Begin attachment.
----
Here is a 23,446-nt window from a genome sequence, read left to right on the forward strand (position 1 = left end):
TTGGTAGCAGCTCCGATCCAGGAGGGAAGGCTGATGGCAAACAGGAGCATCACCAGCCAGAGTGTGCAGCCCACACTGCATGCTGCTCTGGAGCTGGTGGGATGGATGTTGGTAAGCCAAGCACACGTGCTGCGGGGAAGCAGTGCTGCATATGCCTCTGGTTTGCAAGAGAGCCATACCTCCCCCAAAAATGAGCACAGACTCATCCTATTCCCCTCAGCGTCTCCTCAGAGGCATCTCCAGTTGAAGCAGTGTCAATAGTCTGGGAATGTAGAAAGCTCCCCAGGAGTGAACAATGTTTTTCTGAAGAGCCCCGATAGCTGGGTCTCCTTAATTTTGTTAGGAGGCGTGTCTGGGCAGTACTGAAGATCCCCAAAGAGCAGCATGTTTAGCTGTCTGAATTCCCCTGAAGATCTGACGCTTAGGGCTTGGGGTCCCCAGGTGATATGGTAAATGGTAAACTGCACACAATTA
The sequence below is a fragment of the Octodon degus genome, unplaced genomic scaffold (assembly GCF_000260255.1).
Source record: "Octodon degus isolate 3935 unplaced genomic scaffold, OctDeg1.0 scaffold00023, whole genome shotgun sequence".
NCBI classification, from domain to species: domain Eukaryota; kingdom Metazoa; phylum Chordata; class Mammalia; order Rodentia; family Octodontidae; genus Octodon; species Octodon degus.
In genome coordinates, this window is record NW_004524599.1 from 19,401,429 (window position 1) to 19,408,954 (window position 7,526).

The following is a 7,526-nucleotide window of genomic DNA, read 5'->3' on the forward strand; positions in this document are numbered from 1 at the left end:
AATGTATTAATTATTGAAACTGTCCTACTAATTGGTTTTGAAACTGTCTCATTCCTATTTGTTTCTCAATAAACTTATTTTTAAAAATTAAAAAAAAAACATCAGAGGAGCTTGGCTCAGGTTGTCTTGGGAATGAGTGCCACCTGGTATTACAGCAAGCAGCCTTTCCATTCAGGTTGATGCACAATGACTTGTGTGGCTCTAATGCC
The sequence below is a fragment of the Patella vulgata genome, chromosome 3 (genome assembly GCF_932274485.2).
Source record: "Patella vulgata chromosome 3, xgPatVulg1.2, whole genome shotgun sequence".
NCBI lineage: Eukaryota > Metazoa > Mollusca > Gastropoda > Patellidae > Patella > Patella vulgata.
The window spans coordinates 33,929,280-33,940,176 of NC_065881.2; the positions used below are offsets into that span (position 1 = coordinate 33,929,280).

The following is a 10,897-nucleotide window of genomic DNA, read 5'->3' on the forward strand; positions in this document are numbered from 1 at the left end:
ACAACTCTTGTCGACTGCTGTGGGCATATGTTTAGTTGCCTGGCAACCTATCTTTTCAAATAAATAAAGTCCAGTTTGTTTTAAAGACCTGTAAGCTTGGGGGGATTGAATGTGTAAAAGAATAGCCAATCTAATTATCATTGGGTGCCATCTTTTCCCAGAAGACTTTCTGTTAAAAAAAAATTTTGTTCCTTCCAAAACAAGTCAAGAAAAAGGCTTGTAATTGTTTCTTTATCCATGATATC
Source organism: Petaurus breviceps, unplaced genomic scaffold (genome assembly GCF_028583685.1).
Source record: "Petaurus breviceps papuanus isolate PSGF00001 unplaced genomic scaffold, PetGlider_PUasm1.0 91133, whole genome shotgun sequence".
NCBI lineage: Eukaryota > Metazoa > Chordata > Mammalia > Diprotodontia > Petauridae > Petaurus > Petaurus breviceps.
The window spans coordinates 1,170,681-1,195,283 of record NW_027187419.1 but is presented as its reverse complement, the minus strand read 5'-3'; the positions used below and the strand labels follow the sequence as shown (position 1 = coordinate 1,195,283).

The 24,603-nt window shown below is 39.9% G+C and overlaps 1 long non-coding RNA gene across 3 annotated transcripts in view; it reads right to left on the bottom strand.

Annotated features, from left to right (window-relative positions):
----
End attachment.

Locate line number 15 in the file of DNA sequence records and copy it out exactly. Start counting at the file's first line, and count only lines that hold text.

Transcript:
Source organism: Petaurus breviceps, unplaced genomic scaffold (genome assembly GCF_028583685.1).